Other Expense
Non-interest expense for the third quarter of 2009 amounted to $9.8 million resulting in an increase of $2.4 million, or 31.6%, from the comparable quarter of 2008. The year over year increase was primarily attributable to a $1.9 million increase in OREO and loan collection expenses as a result of the increase in non-performing assets and OREO and a valuation allowance for two properties and a $1.4 million increase in FDIC Insurance and Pennsylvania Department of Banking assessments. Partially offsetting these increases were a reduction of $292,000 in salaries and employee benefits associated with the elimination of management bonuses and the Company’s matching of the employee 401K contributions in 2009, a decrease of $89,000 in stock option expense related to forfeitures and a decline in other operating expense of $321,000 primarily related to lower management fees due to the winding down of RBA Capital in the fourth quarter of 2008. The increase in FDIC Insurance and Pennsylvania Department of Banking assessments was primarily related to an increased assessment rate for the FDIC expense ($0.70 per $1,000 of deposits starting in the second quarter of 2009 versus $0.25 per $1,000 of deposits in 2008) for Royal Bank America due to increased assessment rates overall to fund the FDIC insurance shortfall, a decline in the regulatory rating from the FDIC resulting in another rate increase, an increase in the previous quarterly expenses and an increase in deposit levels subject to assessment for both Royal Bank America and Royal Asian Bank. During the current quarter management changed the accounting for FDIC assessments from a prepaid basis, consistent with most financial institutions, to an accrual basis as a result of the magnitude of the increase in this expense in 2009. The actual FDIC assessment for the third quarter of 2009 amounted to approximately $610,000.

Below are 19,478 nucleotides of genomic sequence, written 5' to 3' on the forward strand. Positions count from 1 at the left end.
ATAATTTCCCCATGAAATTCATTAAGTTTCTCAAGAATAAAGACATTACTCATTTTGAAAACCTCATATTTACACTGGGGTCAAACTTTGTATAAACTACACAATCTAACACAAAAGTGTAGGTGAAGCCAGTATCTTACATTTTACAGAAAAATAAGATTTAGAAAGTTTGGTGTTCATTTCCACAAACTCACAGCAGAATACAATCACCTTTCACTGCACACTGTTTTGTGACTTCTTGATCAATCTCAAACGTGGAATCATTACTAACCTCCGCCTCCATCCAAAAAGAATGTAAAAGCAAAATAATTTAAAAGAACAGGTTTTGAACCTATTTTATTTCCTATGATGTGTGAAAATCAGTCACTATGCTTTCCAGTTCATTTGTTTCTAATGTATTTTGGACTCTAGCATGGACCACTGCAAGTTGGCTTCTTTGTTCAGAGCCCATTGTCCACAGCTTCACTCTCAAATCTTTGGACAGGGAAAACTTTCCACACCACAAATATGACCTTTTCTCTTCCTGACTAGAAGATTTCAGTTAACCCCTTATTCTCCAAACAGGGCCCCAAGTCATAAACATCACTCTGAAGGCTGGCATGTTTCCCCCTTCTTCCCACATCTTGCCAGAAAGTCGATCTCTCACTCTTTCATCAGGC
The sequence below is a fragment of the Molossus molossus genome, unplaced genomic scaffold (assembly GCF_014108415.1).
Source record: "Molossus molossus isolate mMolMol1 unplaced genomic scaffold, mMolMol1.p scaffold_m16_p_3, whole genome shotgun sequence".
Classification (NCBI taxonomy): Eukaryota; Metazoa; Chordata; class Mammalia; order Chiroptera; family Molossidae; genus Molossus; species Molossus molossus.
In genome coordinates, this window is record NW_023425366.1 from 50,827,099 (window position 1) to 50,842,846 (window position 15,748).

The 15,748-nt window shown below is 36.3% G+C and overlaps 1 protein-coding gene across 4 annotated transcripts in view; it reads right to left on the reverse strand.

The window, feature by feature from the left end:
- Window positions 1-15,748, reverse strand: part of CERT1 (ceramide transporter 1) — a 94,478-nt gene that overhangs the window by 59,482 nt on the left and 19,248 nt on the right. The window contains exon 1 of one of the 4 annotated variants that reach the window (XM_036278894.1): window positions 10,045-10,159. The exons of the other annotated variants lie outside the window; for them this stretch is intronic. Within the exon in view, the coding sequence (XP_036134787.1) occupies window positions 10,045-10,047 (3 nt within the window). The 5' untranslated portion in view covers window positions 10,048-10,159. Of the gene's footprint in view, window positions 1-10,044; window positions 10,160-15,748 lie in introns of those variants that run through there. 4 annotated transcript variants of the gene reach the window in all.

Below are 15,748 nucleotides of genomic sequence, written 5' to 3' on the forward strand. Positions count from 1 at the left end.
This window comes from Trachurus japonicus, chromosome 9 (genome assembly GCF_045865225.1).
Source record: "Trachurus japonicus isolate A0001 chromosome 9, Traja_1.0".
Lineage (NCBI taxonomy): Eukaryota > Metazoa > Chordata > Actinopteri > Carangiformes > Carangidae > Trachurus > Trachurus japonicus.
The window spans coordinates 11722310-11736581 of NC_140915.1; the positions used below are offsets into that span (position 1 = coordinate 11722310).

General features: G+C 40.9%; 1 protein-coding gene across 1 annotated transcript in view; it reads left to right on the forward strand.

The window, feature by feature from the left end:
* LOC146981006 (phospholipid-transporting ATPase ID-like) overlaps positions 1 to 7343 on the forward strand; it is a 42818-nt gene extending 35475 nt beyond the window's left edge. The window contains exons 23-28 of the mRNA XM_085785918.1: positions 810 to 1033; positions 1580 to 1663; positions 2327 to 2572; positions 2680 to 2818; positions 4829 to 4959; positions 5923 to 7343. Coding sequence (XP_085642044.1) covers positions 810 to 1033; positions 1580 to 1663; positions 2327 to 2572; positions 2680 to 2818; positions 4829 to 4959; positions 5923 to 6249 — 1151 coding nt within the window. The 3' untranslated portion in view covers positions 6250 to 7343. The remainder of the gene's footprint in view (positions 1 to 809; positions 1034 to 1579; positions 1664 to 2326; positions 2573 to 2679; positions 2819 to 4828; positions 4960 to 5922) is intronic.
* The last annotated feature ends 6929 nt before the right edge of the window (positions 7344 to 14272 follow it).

For the nine months ended September 30, 2009 non-interest expense of $25.4 million amounted to an increase of $4.3 million, or 20.2%, above the level of the comparable period of 2008. The year over year increase was primarily attributable to an increase of $3.2 million in OREO and loan collection expenses as a result of an increase in non-performing assets and OREO coupled with an OREO valuation allowance for three properties, a $2.2 million increase in FDIC Insurance and Pennsylvania Department of Banking assessments, an increase in professional and legal fees amounting to $469,000 mainly attributable to the increased level of impaired loans and regulatory compliance and a $127,000 increase in occupancy and equipment primarily related to the opening of two new lending centers. Partially offsetting these increases was a decrease of $730,000 related to salaries and employee benefits due to the elimination of management bonuses and the Company’s matching of the employee 401K contributions in 2009, a reduction in stock option expense of $375,000 related to forfeitures and a $650,000 decline in other operating expense due primarily to lower management fees associated with RBA Capital. The increase in FDIC Insurance and Pennsylvania Department of Banking assessments was primarily related to higher assessment

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rates, increased deposit levels, an increase in the previous quarterly expenses and the special FDIC insurance assessment of approximately $600,000 recorded in the second quarter of 2009.
Income Tax Expense (Benefit)